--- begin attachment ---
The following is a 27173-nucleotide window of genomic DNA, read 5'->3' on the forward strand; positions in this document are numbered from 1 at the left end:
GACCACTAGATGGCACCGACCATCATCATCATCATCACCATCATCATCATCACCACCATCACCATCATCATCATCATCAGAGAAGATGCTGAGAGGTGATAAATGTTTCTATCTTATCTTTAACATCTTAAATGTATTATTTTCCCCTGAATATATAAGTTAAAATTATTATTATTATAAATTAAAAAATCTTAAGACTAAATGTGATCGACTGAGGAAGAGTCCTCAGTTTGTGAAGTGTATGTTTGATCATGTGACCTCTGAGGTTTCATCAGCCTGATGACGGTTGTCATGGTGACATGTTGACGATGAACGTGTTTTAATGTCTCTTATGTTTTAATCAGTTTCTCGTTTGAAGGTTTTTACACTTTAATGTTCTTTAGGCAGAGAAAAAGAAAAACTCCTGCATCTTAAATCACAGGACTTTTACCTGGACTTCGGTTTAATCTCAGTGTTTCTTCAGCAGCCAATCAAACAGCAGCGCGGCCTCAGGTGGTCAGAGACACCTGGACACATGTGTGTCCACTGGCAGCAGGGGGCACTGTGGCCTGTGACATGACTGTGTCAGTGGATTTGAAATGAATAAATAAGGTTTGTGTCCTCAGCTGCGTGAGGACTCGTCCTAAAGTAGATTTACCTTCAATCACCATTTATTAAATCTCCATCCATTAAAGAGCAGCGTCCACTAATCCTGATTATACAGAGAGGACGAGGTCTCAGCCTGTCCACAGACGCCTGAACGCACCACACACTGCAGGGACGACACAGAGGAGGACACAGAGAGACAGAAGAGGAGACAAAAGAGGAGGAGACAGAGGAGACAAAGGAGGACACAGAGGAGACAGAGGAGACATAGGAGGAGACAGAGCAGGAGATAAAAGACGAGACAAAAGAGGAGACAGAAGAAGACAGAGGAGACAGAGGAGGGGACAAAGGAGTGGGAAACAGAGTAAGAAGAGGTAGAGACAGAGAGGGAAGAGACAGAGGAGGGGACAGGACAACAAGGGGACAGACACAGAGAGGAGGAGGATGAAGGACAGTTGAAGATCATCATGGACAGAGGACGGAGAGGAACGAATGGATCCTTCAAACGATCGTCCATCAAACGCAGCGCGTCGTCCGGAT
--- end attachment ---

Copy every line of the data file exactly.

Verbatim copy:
The following is a 27173-nucleotide window of genomic DNA, read 5'->3' on the forward strand; positions in this document are numbered from 1 at the left end:
GACCACTAGATGGCACCGACCATCATCATCATCATCACCATCATCATCATCACCACCATCACCATCATCATCATCATCAGAGAAGATGCTGAGAGGTGATAAATGTTTCTATCTTATCTTTAACATCTTAAATGTATTATTTTCCCCTGAATATATAAGTTAAAATTATTATTATTATAAATTAAAAAATCTTAAGACTAAATGTGATCGACTGAGGAAGAGTCCTCAGTTTGTGAAGTGTATGTTTGATCATGTGACCTCTGAGGTTTCATCAGCCTGATGACGGTTGTCATGGTGACATGTTGACGATGAACGTGTTTTAATGTCTCTTATGTTTTAATCAGTTTCTCGTTTGAAGGTTTTTACACTTTAATGTTCTTTAGGCAGAGAAAAAGAAAAACTCCTGCATCTTAAATCACAGGACTTTTACCTGGACTTCGGTTTAATCTCAGTGTTTCTTCAGCAGCCAATCAAACAGCAGCGCGGCCTCAGGTGGTCAGAGACACCTGGACACATGTGTGTCCACTGGCAGCAGGGGGCACTGTGGCCTGTGACATGACTGTGTCAGTGGATTTGAAATGAATAAATAAGGTTTGTGTCCTCAGCTGCGTGAGGACTCGTCCTAAAGTAGATTTACCTTCAATCACCATTTATTAAATCTCCATCCATTAAAGAGCAGCGTCCACTAATCCTGATTATACAGAGAGGACGAGGTCTCAGCCTGTCCACAGACGCCTGAACGCACCACACACTGCAGGGACGACACAGAGGAGGACACAGAGAGACAGAAGAGGAGACAAAAGAGGAGGAGACAGAGGAGACAAAGGAGGACACAGAGGAGACAGAGGAGACATAGGAGGAGACAGAGCAGGAGATAAAAGACGAGACAAAAGAGGAGACAGAAGAAGACAGAGGAGACAGAGGAGGGGACAAAGGAGTGGGAAACAGAGTAAGAAGAGGTAGAGACAGAGAGGGAAGAGACAGAGGAGGGGACAGGACAACAAGGGGACAGACACAGAGAGGAGGAGGATGAAGGACAGTTGAAGATCATCATGGACAGAGGACGGAGAGGAACGAATGGATCCTTCAAACGATCGTCCATCAAACGCAGCGCGTCGTCCGGAT